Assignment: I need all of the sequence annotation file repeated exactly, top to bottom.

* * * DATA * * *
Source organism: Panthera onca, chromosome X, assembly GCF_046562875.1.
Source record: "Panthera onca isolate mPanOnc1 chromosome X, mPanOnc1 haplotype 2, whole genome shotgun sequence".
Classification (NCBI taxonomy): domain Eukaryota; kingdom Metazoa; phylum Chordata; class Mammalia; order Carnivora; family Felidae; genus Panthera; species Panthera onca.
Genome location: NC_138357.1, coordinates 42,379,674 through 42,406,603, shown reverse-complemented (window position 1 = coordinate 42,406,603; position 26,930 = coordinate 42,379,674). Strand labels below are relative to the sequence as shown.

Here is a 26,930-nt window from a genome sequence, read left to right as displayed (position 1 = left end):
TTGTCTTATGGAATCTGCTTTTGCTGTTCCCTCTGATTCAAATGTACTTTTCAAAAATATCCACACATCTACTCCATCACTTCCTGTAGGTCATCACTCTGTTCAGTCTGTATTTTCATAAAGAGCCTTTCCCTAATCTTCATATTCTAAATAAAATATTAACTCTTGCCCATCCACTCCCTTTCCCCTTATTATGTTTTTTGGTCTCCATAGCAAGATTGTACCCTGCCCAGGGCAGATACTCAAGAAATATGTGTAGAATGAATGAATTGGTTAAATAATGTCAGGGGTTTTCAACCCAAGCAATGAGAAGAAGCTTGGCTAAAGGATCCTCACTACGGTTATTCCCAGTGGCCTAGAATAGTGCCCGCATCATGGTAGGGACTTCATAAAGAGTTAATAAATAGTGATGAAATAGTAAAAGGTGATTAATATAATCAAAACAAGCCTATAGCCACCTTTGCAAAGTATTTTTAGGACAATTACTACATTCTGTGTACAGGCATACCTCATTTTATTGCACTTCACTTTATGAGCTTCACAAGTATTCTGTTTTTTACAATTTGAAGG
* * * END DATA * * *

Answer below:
Source organism: Panthera onca, chromosome X, assembly GCF_046562875.1.
Source record: "Panthera onca isolate mPanOnc1 chromosome X, mPanOnc1 haplotype 2, whole genome shotgun sequence".
Classification (NCBI taxonomy): domain Eukaryota; kingdom Metazoa; phylum Chordata; class Mammalia; order Carnivora; family Felidae; genus Panthera; species Panthera onca.
Genome location: NC_138357.1, coordinates 42,379,674 through 42,406,603, shown reverse-complemented (window position 1 = coordinate 42,406,603; position 26,930 = coordinate 42,379,674). Strand labels below are relative to the sequence as shown.

Here is a 26,930-nt window from a genome sequence, read left to right as displayed (position 1 = left end):
TTGTCTTATGGAATCTGCTTTTGCTGTTCCCTCTGATTCAAATGTACTTTTCAAAAATATCCACACATCTACTCCATCACTTCCTGTAGGTCATCACTCTGTTCAGTCTGTATTTTCATAAAGAGCCTTTCCCTAATCTTCATATTCTAAATAAAATATTAACTCTTGCCCATCCACTCCCTTTCCCCTTATTATGTTTTTTGGTCTCCATAGCAAGATTGTACCCTGCCCAGGGCAGATACTCAAGAAATATGTGTAGAATGAATGAATTGGTTAAATAATGTCAGGGGTTTTCAACCCAAGCAATGAGAAGAAGCTTGGCTAAAGGATCCTCACTACGGTTATTCCCAGTGGCCTAGAATAGTGCCCGCATCATGGTAGGGACTTCATAAAGAGTTAATAAATAGTGATGAAATAGTAAAAGGTGATTAATATAATCAAAACAAGCCTATAGCCACCTTTGCAAAGTATTTTTAGGACAATTACTACATTCTGTGTACAGGCATACCTCATTTTATTGCACTTCACTTTATGAGCTTCACAAGTATTCTGTTTTTTACAATTTGAAGG